Otavalo market-9

The traditional Ecuadorian women in Otavalo wear a lacey blouse, wool skirt cinched with a decorative woven belt, plait their hair in a woven band, wear a wool shawl around their shoulders or on their head. They didn’t wear fedoras and velour skirts like the women in Saquisili south of Quito, but they did wear gold necklaces. Oh, do they like these necklaces. We found a few vendors selling these necklaces, and the tables were crowded with Ecuadorian women looking to add to their collection. These multi-string necklaces of glass beads filled with gold are made from varying qualities. The color of the gold and the smaller the bead, the more expensive. The necklaces are said to last 15 years, I bought one so I in 15 years I´ll let you know if mine is still good…

Otavalo cockfights

Monday, June 9th, 2008

Otavalo cockfights

Saturday night is cockfighting night in Otavalo. It’s quite an unusual spectacle, and although illegal in the States, it is still a very big part of Ecuadorian culture. About 100 people, mostly men, but a decent number of families crowded into a small stadium. We arrived early and saw some of the “pre-game” show, so to speak. The owners would proudly place their roosters on a big table to display them to the other contestants. They would be inspected, weighed and evaluated to determine who would fight who and what the odds would be. Eventually, when everything was set, the roosters touch beaks (seriously) and the fights began.  It wasn’t nearly as gruesome as we had feared.  The roosters do smack each other around, but spend most of the time tangled up, just like regular boxers.  Unfortunately for the roosters, they have these sort of spikes taped to their feet, so when one of them jumps up and kicks, thats usually when the knockout blow comes.  When a rooster goes down, the referee gives him the version of a 10 count by holding him up by his wings and seeing if he can stand on his own.  3 tries and he’s out.  Luckily we didn’t see any real carnage, mostly a few stunned and scraped up roosters and a few very angry owners since you have to put up $100 to enter and you double your money if you win.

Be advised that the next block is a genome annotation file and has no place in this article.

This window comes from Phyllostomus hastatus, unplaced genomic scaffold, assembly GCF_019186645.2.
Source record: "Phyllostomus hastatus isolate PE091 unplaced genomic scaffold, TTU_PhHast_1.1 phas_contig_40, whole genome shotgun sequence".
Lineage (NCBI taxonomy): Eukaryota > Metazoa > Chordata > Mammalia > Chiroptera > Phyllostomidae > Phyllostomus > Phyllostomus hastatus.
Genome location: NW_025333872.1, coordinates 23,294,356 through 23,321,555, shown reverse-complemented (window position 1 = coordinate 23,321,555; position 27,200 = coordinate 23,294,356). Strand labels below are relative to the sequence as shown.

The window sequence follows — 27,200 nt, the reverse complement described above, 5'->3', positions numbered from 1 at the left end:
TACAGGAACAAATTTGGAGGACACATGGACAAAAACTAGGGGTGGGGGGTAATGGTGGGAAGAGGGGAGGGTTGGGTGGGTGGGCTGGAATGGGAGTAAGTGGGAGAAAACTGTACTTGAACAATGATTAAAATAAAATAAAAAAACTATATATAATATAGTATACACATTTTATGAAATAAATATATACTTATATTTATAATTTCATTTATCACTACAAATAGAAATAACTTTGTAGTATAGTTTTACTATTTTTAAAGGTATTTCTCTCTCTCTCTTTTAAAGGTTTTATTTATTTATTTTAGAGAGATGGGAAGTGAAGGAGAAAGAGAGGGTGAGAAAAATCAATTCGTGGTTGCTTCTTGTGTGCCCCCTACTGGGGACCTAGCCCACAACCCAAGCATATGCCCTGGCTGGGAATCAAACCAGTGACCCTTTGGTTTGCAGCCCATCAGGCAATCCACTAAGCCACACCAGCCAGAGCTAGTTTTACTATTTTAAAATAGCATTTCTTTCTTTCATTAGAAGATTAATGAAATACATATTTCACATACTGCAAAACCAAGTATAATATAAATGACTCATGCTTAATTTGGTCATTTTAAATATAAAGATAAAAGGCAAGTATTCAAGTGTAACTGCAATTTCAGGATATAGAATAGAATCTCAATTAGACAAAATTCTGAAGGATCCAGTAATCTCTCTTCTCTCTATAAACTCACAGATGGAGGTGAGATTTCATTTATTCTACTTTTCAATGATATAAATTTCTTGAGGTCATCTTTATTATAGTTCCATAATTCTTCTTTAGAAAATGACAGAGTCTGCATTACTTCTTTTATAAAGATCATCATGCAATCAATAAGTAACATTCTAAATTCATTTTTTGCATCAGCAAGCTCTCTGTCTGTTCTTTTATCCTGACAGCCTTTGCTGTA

Otavalo cockfights-2

You should see the one that got away

Monday, June 9th, 2008

Christine's caught a Pirranah

The Pirranah's teeth

We spent the afternoon piranha fishing, or more accurately, piranha feeding, as less than 10 seconds after the bait hit the water, it was devoured. Oddly enough, they didn’t seem to want anything to do with the people swimming a few yards away. Lucky for them, because these guys have some teeth on them. Christine proved to be the best fisherman in the group, reeling in 6. 2 were too small, but we had the other 4 for dinner.

Leafcutter ants

Sunday, June 8th, 2008

Carry Ants-2

These little guys were all over the rainforest.  Every once and a while we would find a line of ants stretching for hundreds of feet.  They would be carrying leaves back to their nest from the top of huge trees.  Thousands of them making this huge journey, over and over again.


The Amazon

Friday, June 6th, 2008